Cabin fever. It attacks after looking at mountains of snow, shuddering with the cold and trying to remember how many months ago you wore short sleeves and complained of the heat. It is like living in a cave. A cave that is occasionally visited by the sun, but not long enough to satisfy the soul.
Let me tell you about cabin fever, but in this case it was “farm fever”. At times the snow began in mid-October. I know because my son’s birthday is on the 16th and I almost spun out of the road with his gift in the passenger side of the car. I cursed that year and continued to curse every winter thereafter.
The Greenwood plow truck eventually found our farm after plowing the rest of the town and we were grateful. Let’s face it, we lived at a dead end road and with the technology of the sixties, could have been found in the spring staring out the window looking like a rack of bones. Thank God they plowed us out. This was reassurance that someone cared!
When the kids were small, they were easily entertained. My in-laws gave me an antique sleigh and I put Deb and Brian in and over the pasture hill we flew, in the early morning,on the crust. How they loved gliding along. ( That is Brian in the sleigh)
As they grew older, it was less entertaining if it was a snow day and no school. Out came the board games which took up at least fifteen minutes before they were bored. They were too old for snowmen and by the end of February that was such old news no one cared. If they had built one, I probably would have shot it. The whole farm reeked of wet mitten smell and could have been sold in a spray can. Wet leggings, socks, boots were part of the kitchen decor, shed as soon as the kid came through the door.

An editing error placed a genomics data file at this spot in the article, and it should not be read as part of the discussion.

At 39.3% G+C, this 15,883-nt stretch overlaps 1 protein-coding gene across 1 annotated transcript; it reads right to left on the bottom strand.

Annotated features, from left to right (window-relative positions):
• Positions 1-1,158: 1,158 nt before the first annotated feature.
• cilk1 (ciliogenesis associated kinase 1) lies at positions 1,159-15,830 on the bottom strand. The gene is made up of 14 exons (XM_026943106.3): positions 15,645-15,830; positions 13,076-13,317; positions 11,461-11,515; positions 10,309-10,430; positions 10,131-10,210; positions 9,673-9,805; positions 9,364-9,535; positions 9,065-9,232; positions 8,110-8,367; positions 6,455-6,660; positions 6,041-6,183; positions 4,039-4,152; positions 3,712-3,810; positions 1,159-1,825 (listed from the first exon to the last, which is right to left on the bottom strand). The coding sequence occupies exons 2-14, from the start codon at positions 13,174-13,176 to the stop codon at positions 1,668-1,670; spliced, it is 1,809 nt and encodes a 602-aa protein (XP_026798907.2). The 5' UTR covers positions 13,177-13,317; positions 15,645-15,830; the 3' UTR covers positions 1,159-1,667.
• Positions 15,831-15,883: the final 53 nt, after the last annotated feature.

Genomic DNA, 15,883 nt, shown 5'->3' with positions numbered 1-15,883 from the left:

The kitchen floor was a design made only by Mother Nature..wet boot prints dried and caked in a diamond design. No mop was ever invented that could keep up with the marching of winter boots.
Escaping the farm fever was not all that much fun. In the barn were two cows bleating as if their last watering had been in July. After shoveling the path to get to the barn, the boys carried pails of water to the bleating bovines, while I ran the tap in the kitchen. It was a daily grind that made us all salivate for beef steak. I did not know that a cow ..a single cow…could drink as many as 21 pails of water. Maybe not many , but we had one who could. The cold continued; the snow continued and then one beautiful day in mid April, we saw a shrinkage of snow. Was spring really coming? Next question…when could we let the cows out to pasture? Well, that was another month or two…unless they wanted to push snow aside to find a sprout of green.
At this point in time, my neighbor and I have exhausted our supply of recipes and also any gossip that might have wended its way over the mountain. I swear I am going to go over the edge. How much cold can one person take; how much snow can one person endure? Then the miracle occurs~~~ the seed catalogues arrive. There is a chance. Spring is coming..it is really coming.
(Brian and our dog, Nicka) with the farm house barely visible)